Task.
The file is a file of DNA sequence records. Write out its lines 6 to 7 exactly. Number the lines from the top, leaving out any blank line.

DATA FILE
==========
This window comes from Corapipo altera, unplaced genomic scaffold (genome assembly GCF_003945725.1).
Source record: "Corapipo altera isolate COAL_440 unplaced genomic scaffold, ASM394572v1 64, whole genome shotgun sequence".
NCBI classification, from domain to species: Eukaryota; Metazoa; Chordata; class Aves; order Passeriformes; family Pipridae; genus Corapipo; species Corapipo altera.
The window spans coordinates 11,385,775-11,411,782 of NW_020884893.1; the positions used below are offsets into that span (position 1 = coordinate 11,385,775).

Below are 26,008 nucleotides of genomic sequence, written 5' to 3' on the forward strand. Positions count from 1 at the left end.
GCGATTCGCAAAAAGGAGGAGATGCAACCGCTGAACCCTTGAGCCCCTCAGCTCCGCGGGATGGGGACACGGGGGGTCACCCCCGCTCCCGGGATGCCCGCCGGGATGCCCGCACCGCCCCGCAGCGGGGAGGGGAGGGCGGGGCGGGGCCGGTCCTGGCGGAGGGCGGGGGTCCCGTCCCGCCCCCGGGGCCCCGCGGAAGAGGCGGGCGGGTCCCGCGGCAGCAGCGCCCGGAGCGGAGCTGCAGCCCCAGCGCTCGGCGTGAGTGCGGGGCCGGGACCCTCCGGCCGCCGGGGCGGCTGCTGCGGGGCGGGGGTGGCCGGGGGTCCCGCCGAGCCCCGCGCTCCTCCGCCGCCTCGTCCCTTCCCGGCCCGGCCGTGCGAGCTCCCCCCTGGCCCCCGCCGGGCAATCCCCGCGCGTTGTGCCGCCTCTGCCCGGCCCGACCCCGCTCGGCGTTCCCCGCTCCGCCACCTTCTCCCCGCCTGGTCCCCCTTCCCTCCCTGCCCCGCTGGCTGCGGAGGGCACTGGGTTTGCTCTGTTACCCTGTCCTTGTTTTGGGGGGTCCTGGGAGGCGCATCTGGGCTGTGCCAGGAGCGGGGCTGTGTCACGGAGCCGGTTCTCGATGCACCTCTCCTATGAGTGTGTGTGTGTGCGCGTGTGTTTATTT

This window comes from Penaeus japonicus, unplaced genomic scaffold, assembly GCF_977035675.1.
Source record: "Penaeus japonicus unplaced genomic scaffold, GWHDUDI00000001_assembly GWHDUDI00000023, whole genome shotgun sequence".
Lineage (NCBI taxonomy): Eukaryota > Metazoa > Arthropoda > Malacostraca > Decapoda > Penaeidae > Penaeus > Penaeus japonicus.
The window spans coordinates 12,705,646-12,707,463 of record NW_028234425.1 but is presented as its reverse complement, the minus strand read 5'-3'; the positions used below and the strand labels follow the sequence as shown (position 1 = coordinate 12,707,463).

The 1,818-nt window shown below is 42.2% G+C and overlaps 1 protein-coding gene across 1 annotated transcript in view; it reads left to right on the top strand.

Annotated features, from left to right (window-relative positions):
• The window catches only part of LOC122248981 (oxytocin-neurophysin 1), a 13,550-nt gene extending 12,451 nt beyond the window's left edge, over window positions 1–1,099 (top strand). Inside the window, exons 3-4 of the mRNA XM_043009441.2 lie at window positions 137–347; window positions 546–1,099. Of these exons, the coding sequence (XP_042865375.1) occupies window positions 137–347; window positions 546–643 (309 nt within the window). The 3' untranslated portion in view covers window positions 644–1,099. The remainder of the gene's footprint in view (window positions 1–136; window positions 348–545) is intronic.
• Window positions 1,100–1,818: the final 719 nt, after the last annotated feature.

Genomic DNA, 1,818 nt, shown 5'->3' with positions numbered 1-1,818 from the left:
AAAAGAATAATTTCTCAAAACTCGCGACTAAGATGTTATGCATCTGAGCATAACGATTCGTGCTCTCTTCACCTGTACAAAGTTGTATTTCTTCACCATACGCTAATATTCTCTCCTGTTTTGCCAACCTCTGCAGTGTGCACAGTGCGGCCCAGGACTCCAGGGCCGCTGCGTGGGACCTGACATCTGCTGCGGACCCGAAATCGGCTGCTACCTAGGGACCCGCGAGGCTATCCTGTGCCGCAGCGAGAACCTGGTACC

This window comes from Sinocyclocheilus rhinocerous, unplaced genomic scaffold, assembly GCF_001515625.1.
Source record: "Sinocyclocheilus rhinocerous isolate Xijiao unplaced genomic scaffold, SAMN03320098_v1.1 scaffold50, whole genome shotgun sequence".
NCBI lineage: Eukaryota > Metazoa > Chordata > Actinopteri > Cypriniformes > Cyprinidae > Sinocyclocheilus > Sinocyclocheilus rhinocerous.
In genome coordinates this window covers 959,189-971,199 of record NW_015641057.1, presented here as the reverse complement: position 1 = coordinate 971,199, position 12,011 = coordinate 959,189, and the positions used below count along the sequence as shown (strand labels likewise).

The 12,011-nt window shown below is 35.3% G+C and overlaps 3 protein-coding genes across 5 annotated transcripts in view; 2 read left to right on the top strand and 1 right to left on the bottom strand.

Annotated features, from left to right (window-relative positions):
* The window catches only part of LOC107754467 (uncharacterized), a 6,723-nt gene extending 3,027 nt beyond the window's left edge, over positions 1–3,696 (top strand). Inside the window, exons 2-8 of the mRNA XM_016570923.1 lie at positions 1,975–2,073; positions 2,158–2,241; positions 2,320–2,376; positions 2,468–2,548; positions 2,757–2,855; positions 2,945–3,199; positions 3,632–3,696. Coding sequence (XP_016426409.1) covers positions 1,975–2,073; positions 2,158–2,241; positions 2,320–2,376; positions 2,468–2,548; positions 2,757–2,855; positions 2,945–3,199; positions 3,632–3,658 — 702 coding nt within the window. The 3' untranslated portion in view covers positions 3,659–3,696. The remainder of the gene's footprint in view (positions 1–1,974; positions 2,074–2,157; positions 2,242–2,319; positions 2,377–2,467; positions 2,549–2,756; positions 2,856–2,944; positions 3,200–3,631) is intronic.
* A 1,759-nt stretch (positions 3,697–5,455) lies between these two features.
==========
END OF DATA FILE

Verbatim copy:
GCGATTCGCAAAAAGGAGGAGATGCAACCGCTGAACCCTTGAGCCCCTCAGCTCCGCGGGATGGGGACACGGGGGGTCACCCCCGCTCCCGGGATGCCCGCCGGGATGCCCGCACCGCCCCGCAGCGGGGAGGGGAGGGCGGGGCGGGGCCGGTCCTGGCGGAGGGCGGGGGTCCCGTCCCGCCCCCGGGGCCCCGCGGAAGAGGCGGGCGGGTCCCGCGGCAGCAGCGCCCGGAGCGGAGCTGCAGCCCCAGCGCTCGGCGTGAGTGCGGGGCCGGGACCCTCCGGCCGCCGGGGCGGCTGCTGCGGGGCGGGGGTGGCCGGGGGTCCCGCCGAGCCCCGCGCTCCTCCGCCGCCTCGTCCCTTCCCGGCCCGGCCGTGCGAGCTCCCCCCTGGCCCCCGCCGGGCAATCCCCGCGCGTTGTGCCGCCTCTGCCCGGCCCGACCCCGCTCGGCGTTCCCCGCTCCGCCACCTTCTCCCCGCCTGGTCCCCCTTCCCTCCCTGCCCCGCTGGCTGCGGAGGGCACTGGGTTTGCTCTGTTACCCTGTCCTTGTTTTGGGGGGTCCTGGGAGGCGCATCTGGGCTGTGCCAGGAGCGGGGCTGTGTCACGGAGCCGGTTCTCGATGCACCTCTCCTATGAGTGTGTGTGTGTGCGCGTGTGTTTATTT

This window comes from Penaeus japonicus, unplaced genomic scaffold, assembly GCF_977035675.1.